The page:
The Rest of the Passion?

There are so many discussions in the blogosphere right now surrounding the authenticity of the church, scriptures and the relevance of the cross to Christianity. I’m participating in a couple of them on an elementary level and I am again back to a gospel no one really reads. The Gospel of Nicodemus. It is also my understanding that in some anabaptist/Mennonite/Amish circles, this gospel is highly regarded as historically accurate or at least worth the time it takes to read. Perhaps I dreamt that and some sage Menno (Leon/Dad) will likely be along to confirm or deny that.

Anyway, the account of Christ’s trial and cricifixion in the Gospel of Nicodemus or Acts of Pilate is more in depth than the Bible’s accounts go. Christ has little or nothing to say that is different from what our Gospels record, but everyone else does. Particularly the Sanhedrin, Pilate and Jesus’ followers.

The Jewish leaders were angry that Jesus was performing miracles on the Sabbath (not really caring that he was doing miraculous, wonderful things only God could do, but that his timing was lousy) and loudly denouncing him as an evil person.  According to this writing, people whom Jesus had healed came to his defense. The man who took up his bed and walked, the woman with the issue of blood (apparently her name was Bernice), blind, lepers and others told their stories. How cool! They couldn’t deny the deity of Jesus Christ, yet the leaders swept that part away.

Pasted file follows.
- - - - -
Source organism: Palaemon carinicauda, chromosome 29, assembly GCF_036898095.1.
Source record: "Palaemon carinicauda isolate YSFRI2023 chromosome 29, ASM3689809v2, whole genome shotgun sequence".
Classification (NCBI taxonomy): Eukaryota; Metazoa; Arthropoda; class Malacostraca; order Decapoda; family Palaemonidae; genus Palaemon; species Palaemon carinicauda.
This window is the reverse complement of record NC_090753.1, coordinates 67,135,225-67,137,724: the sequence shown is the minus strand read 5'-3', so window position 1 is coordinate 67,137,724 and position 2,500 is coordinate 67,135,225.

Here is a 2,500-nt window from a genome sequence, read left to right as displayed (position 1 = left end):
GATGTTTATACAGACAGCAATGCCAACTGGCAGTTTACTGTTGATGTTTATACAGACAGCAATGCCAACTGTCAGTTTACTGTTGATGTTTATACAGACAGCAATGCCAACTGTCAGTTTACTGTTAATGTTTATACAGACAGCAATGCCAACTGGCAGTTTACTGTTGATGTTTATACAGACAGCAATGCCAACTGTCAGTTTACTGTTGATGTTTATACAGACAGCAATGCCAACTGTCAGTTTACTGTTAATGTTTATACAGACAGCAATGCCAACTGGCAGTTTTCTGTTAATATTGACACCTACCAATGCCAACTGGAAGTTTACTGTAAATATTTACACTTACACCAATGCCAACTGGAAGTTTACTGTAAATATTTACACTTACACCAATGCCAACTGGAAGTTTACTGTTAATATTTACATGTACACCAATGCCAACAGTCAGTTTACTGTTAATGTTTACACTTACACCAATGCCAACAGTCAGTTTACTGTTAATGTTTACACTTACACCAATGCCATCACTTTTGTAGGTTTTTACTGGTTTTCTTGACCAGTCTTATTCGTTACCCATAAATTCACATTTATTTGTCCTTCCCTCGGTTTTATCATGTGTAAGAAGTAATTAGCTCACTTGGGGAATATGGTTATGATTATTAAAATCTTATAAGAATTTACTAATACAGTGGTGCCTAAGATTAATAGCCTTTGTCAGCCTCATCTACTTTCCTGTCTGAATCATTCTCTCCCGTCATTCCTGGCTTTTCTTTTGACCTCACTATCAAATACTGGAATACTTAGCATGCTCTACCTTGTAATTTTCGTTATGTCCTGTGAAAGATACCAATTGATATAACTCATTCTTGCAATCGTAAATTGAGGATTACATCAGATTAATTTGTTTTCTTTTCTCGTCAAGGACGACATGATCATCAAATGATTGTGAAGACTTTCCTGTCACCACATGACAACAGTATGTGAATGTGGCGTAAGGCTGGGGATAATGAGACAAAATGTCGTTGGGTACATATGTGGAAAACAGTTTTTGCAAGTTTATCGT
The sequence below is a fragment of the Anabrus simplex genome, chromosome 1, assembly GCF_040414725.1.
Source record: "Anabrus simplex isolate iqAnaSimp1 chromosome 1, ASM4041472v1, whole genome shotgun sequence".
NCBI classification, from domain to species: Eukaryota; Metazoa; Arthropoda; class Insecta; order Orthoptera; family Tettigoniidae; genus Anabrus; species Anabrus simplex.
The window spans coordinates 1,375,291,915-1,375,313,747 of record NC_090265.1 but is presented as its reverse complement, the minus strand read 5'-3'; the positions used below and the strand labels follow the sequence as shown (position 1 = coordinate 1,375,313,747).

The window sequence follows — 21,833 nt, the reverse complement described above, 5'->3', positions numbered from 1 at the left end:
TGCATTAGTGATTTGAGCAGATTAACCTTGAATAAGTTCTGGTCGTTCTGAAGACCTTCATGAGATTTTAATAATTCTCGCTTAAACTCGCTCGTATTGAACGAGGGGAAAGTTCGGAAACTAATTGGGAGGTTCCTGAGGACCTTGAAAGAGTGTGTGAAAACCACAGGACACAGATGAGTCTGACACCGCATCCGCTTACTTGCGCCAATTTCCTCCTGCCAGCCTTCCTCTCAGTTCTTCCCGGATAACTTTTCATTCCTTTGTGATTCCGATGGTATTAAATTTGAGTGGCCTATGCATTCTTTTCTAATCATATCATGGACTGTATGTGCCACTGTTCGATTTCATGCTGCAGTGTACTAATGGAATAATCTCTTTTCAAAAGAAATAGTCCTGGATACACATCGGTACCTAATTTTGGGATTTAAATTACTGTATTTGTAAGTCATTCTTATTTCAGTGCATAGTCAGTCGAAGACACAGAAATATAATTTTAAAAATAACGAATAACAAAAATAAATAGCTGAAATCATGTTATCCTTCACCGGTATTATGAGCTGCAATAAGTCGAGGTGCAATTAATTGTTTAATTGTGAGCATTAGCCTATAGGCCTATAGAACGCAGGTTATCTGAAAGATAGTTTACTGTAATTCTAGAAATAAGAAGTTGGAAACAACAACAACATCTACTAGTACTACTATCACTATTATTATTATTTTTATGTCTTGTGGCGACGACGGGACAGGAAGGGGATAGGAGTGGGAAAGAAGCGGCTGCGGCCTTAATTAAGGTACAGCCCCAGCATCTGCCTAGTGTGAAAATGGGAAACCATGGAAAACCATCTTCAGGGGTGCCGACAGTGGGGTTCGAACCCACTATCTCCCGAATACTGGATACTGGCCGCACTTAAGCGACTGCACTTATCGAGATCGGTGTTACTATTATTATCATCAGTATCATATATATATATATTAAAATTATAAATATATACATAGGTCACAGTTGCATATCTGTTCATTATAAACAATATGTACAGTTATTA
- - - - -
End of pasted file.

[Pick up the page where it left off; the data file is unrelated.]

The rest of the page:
A verbal stone thrown at Jesus was the accusation of the leaders that because of him, many children had been killed by Herod at his birth. I never thought about this much. Imagine all the heartbroken parents walking around watching Jesus live his life and wondering how Mary got so lucky as to have her child spared! Only 33 years later, Jesus had to have felt their burden. I wonder if he ever talked about it. The leaders at his trial acknowledged that he was the one Herod was looking for, so I imagine it came up somewhere.